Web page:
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    Can Adobe Fix the Muse EOL Issue Before May 2019?

    Brian Stoppee Adobe Community Professional

      We were sad to see the official announcement, last week, that Adobe Muse has ceased development.


      Let’s be honest. This Adobe decision is going to create a hardship for Muse designers, who do not code. There’s been a great deal of anxiety already expressed about this Adobe announcement. Many users of Muse create great websites for clients. Those Muse designers are justified in feeling abandoned by Adobe.


      Adobe will continue to support its very designer-friendly app, for web/mobile projects, into May 2019, but after that, it’s pretty much entering the history books of Adobe web/mobile EOL (end of life) apps.


      It is our hope that over the next 14 months, before Muse support closes, Adobe will provide a solution, which allows Muse users to cleanly migrate their projects to another Adobe app.


      Your Muse app won’t stop working, but will it be useful? What happens is that browser apps are improved and computers and mobile devices get OS (operating system) updates. Older Internet creation apps are then not equipped to keep up with the newer technology. So, using Muse, this time next year, might create something which has poor user experiences.


      We’re not new to this Adobe EOL thing. When the Internet was young, Adobe created a PageMaker like app called PageMill, which we enjoyed. PageMill’s 1.0 version launched November 1 1994. Later, Adobe dropped PageMill and acquired GoLive. During the 2005 Macromedia acquisition, Adobe sent GoLive to the graveyard in favor of the far more popular Dreamweaver.


      So, how many websites do we have out there which we designed with Muse?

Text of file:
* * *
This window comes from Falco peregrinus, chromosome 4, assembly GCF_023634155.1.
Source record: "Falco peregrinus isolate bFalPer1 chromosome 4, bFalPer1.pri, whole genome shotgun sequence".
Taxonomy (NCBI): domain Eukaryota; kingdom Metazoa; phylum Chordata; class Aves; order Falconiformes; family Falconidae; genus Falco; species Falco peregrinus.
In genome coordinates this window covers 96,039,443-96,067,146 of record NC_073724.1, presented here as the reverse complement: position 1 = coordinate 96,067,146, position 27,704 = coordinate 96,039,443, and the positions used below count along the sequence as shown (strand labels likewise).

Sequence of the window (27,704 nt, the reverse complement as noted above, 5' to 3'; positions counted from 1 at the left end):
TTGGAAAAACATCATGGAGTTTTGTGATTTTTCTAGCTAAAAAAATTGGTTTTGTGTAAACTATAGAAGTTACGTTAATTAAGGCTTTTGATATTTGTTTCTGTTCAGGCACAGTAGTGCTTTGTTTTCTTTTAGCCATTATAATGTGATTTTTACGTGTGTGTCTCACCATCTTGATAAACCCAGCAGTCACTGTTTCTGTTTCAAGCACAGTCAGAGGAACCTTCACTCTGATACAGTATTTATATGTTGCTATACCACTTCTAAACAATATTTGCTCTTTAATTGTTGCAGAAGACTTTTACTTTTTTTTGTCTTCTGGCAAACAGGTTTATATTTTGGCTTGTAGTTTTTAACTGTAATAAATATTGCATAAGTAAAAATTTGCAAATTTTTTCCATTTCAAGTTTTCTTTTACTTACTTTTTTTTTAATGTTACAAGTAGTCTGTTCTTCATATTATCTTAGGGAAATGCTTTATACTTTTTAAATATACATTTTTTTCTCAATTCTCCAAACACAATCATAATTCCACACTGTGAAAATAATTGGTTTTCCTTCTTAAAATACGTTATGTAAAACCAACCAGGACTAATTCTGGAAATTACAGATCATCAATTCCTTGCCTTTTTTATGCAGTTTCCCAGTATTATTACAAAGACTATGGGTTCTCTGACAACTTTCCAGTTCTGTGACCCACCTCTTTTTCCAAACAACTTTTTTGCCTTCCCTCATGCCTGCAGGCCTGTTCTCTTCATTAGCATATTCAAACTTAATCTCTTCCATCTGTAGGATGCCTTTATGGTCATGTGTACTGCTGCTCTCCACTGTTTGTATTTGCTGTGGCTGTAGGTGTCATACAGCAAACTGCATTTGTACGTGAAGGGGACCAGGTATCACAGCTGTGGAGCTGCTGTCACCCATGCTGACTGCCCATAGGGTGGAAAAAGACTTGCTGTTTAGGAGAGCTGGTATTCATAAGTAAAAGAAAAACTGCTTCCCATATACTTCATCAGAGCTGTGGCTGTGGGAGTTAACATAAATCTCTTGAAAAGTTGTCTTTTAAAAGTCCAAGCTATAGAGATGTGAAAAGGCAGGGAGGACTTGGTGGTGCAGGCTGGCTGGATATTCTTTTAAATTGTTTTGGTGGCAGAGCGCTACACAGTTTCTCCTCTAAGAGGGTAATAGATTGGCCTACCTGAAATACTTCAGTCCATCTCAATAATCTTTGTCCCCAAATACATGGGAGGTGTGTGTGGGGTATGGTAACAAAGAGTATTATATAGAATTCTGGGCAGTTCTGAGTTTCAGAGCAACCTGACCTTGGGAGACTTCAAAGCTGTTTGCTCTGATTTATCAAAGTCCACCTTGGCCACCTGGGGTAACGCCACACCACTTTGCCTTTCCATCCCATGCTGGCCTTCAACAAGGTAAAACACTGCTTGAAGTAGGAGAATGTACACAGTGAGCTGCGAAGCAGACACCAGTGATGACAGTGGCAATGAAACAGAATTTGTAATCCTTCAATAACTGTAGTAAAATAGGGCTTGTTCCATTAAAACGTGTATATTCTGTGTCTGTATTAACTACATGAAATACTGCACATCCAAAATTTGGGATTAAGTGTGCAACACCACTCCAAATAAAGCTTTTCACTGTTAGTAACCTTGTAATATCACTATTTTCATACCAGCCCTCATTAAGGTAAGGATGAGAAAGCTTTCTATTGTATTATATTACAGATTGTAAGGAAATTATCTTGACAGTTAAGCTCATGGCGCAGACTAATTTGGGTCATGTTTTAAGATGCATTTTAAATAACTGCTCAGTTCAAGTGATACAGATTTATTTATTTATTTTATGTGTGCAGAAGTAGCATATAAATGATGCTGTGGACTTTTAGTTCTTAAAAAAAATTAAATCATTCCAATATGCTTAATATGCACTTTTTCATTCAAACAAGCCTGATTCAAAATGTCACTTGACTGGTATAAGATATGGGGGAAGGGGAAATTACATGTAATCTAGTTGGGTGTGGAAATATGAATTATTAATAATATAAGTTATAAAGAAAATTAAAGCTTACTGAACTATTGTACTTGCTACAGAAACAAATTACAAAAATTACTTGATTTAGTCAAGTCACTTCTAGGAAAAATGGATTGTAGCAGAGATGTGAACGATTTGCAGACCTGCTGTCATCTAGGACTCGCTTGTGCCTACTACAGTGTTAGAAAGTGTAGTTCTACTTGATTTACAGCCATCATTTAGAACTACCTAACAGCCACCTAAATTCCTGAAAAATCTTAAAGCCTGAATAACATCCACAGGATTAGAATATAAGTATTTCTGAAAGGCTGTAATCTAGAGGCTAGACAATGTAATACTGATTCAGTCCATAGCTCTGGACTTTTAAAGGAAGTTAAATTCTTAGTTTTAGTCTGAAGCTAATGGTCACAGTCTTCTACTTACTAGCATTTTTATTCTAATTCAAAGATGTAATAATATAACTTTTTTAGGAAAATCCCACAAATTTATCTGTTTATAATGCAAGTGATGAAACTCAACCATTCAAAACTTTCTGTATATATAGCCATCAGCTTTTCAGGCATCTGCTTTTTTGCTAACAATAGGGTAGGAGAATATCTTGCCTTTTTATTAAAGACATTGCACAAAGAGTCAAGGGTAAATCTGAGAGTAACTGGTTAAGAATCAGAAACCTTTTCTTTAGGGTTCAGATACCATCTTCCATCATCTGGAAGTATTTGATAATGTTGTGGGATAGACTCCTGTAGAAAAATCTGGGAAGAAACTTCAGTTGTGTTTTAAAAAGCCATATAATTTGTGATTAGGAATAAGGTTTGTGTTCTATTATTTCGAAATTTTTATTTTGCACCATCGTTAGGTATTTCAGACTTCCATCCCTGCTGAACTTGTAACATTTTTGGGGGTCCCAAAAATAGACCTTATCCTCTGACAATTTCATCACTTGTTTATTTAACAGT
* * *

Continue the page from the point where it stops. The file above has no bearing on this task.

For us, and many web/mobile professionals, Muse was a great tool for doing fast prototypes of sites. We do the heavy lifting with Dreamweaver. One of the downsides to Muse was that it was not practical to drop that prototype work into Dreamweaver and finish the project. The code which Muse generated was not as sleek and elegant as what Dreamweaver creates. The Muse code was quite “verbose” and could cause very involved websites to load slower than they should.


      However, we felt a certain ownership of Muse. When Adobe was pondering the development of Muse, we were the first people they interviewed about it, to get our feedback on the idea.


      The Muse UI (user interface) grew out of InDesign. It would be our dream to have some of the Muse UI become a great new feature set in Dreamweaver. (We’re not holding our breath on that one, though.)


      So, how will we prototype things, now?


      Admittedly, we have not been big fans of Adobe XD. It needs more love. Fortunately, the captain of the Muse ship is joining the XD team, so we have a feeling some good things are about to happen for XD. If a XD prototype project could migrate right over to Dreamweaver, that would be a huge plus for designers and make the lives of coders much easier, too.


      Without a doubt, Adobe has made a mess of things for its users of Muse. In our minds, Adobe has about a year to make it right (sooner than one year is better).

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